Multimodal sensor data fusion methods for infrastructureless head-worn interfaces - Sensor systems for robust and adaptive human-robot collaboration
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|Authors:||Wöhle, Lukas||Supervisor:||Gebhard, Marion||1. Expert:||Gräser, Axel||Experts:||Lang, Walter||Abstract:||
Human-robot collaboration is becoming increasingly important especially in the context of rehabilitation robotics where people use robots to regain autonomy. For this purpose, a variety of approaches to control these systems has been developed. A highly intuitive approach is head-motion based control, which enables precise mapping of 3D control commands onto a system via deliberate head movements.
This thesis presents a system to ensure the necessary robustness and adaptivity for the control of a robotic system by means of head motion. For that purpose, a lightweight, infrastructureless sensor system was developed that can be worn on the head to fully control a robotic system in all degrees of freedom in Cartesian space. The system is modular in design and data fusion scheme to grant as much adaptivity as possible. The core of the sensor system consists of a Magnetic, Angular Rate, and Gravity (MARG) sensors, which are used to determine the orientation of an object in 3D space. The orientation computation is based on the numerical integration of angular rate measurements from a three-axis gyroscope. Unfortunately Micro-Electromechanical Systems (MEMS) gyroscopes are subject to noise terms that degrade the orientation estimation. To counteract this, MARG sensors are equipped with global reference measurement sensors: an accelerometer and magnetometer. The accelerometer is used to correct orientation in the plane perpendicular to gravity, while the magnetometer is used as an electronic compass to correct the remaining axis. This arrangement enables a globally referenced orientation computation. However, magnetometers are subject to interference, which can completely invalidate its use as a reference measurement. To increase robustness against such disturbances, a data fusion process has been developed which compensates short-term disturbances and allows for simple incorporation of additional references for error correction without further effort. On this basis, a novel approach was developed that uses the physiological coupling of a human’s eyes and head rotation to support the MARG sensor’s orientation determination during long-term magnetic field perturbations. Experimental data demonstrates that this method provides an error reduction of up to 50 percent. The usage of an eye tracker logically opens up the use of visual methods for orientation determination. Therefore, within this thesis an open-source visual Simultaneous Localization And Mapping (SLAM) for RGB-D cameras is integrated into the data fusion process to enable a robust calculation of the head pose in space. The data fusion process is designed to dynamically switch between magnetic, inertial, eye tracking-based and visual reference technologies to enable robust orientation estimation under various perturbations, e.g. gyroscope bias, magnetic disturbances and visual sensor data failure. The combination of these sensors and methods provides the capability, in addition to sensing head rotation only, of precise eye or head gaze vector control to perform accurate positioning of a robot’s End Effector (EEF) in Cartesian space.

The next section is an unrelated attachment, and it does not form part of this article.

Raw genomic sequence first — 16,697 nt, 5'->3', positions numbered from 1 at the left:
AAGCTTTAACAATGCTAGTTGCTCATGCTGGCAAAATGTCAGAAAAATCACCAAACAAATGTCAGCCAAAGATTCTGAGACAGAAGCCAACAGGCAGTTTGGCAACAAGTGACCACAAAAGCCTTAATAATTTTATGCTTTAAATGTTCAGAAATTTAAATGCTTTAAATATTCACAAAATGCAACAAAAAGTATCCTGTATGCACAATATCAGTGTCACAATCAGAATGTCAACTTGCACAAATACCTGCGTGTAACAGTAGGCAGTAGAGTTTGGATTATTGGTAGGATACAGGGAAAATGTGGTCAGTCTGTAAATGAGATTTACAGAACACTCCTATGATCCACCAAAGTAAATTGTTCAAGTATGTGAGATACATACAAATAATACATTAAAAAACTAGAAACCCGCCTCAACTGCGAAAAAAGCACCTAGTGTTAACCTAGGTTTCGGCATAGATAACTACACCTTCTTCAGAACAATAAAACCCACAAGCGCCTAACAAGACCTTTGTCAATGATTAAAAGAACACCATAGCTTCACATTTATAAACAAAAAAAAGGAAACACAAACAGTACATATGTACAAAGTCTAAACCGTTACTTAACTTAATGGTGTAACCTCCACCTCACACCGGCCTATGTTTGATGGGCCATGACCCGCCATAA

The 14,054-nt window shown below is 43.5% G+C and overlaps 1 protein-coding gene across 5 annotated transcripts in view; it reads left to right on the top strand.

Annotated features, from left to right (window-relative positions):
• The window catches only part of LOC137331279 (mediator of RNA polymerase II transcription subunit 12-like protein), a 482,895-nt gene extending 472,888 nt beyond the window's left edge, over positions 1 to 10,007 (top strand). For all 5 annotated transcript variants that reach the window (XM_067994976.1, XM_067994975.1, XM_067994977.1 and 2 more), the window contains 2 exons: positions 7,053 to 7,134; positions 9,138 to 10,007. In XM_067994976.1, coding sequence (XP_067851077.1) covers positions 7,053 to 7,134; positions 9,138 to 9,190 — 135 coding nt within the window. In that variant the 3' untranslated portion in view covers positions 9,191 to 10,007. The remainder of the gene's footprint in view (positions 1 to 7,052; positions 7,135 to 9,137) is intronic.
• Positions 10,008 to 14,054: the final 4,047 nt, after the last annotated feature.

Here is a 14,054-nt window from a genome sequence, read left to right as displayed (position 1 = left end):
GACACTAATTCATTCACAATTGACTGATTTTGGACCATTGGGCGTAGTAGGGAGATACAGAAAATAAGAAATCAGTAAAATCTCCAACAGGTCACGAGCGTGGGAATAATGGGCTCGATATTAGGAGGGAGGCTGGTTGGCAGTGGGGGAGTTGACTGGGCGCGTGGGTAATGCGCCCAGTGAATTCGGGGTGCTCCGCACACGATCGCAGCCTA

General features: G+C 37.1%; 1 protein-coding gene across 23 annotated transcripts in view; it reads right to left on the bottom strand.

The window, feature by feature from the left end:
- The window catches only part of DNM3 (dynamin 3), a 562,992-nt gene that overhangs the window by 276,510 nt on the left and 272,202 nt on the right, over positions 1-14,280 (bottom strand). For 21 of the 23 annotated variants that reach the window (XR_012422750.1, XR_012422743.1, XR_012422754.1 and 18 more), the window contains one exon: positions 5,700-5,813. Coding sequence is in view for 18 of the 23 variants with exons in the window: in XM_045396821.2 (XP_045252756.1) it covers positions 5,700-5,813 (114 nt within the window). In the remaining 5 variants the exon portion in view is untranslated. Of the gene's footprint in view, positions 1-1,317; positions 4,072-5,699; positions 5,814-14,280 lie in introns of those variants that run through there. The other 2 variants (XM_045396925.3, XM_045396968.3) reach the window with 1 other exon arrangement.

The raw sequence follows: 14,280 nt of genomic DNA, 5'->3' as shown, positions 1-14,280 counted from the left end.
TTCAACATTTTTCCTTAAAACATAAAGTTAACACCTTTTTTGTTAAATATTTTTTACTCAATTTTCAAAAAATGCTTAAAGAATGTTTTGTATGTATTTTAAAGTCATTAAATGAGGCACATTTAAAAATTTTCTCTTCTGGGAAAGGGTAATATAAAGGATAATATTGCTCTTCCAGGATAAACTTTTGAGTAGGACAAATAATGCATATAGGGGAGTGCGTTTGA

The work is finalized with a functional verification of the system in a human-robot workplace, which indicates that the sensor system and methods enable a precise control mechanism for robot teleoperation.
|Keywords:||human-robot collaboration; infrastructureless; head-worn interfaces; IMU; MARG sensor; AHRS; realtime control; sensor data fusion||Issue Date:||31-Jan-2022||Type:||Dissertation||DOI:||10.26092/elib/1401||URN:||urn:nbn:de:gbv:46-elib57496||Institution:||Universität Bremen||Faculty:||Fachbereich 01: Physik/Elektrotechnik (FB 01)|
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checked on May 28, 2022
checked on May 28, 2022
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